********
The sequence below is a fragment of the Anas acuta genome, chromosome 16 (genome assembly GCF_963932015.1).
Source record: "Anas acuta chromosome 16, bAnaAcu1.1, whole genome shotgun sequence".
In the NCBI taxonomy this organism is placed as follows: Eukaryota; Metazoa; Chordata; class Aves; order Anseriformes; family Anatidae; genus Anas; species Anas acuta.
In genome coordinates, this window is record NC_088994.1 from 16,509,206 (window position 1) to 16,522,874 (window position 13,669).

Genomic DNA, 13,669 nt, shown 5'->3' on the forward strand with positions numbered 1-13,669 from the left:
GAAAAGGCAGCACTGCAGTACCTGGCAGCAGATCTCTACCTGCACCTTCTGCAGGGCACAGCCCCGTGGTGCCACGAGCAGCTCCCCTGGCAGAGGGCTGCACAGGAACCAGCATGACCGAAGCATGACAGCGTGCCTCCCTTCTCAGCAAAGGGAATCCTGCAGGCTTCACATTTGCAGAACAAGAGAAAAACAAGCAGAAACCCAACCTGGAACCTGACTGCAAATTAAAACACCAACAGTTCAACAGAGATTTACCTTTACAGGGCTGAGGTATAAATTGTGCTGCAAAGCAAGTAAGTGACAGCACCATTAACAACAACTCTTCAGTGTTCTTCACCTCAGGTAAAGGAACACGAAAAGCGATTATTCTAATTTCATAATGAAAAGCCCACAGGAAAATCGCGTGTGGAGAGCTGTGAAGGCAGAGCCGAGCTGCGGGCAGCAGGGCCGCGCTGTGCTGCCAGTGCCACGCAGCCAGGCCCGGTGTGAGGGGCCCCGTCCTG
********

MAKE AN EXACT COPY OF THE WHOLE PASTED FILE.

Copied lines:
The sequence below is a fragment of the Anas acuta genome, chromosome 16 (genome assembly GCF_963932015.1).
Source record: "Anas acuta chromosome 16, bAnaAcu1.1, whole genome shotgun sequence".
In the NCBI taxonomy this organism is placed as follows: Eukaryota; Metazoa; Chordata; class Aves; order Anseriformes; family Anatidae; genus Anas; species Anas acuta.
In genome coordinates, this window is record NC_088994.1 from 16,509,206 (window position 1) to 16,522,874 (window position 13,669).

Genomic DNA, 13,669 nt, shown 5'->3' on the forward strand with positions numbered 1-13,669 from the left:
GAAAAGGCAGCACTGCAGTACCTGGCAGCAGATCTCTACCTGCACCTTCTGCAGGGCACAGCCCCGTGGTGCCACGAGCAGCTCCCCTGGCAGAGGGCTGCACAGGAACCAGCATGACCGAAGCATGACAGCGTGCCTCCCTTCTCAGCAAAGGGAATCCTGCAGGCTTCACATTTGCAGAACAAGAGAAAAACAAGCAGAAACCCAACCTGGAACCTGACTGCAAATTAAAACACCAACAGTTCAACAGAGATTTACCTTTACAGGGCTGAGGTATAAATTGTGCTGCAAAGCAAGTAAGTGACAGCACCATTAACAACAACTCTTCAGTGTTCTTCACCTCAGGTAAAGGAACACGAAAAGCGATTATTCTAATTTCATAATGAAAAGCCCACAGGAAAATCGCGTGTGGAGAGCTGTGAAGGCAGAGCCGAGCTGCGGGCAGCAGGGCCGCGCTGTGCTGCCAGTGCCACGCAGCCAGGCCCGGTGTGAGGGGCCCCGTCCTG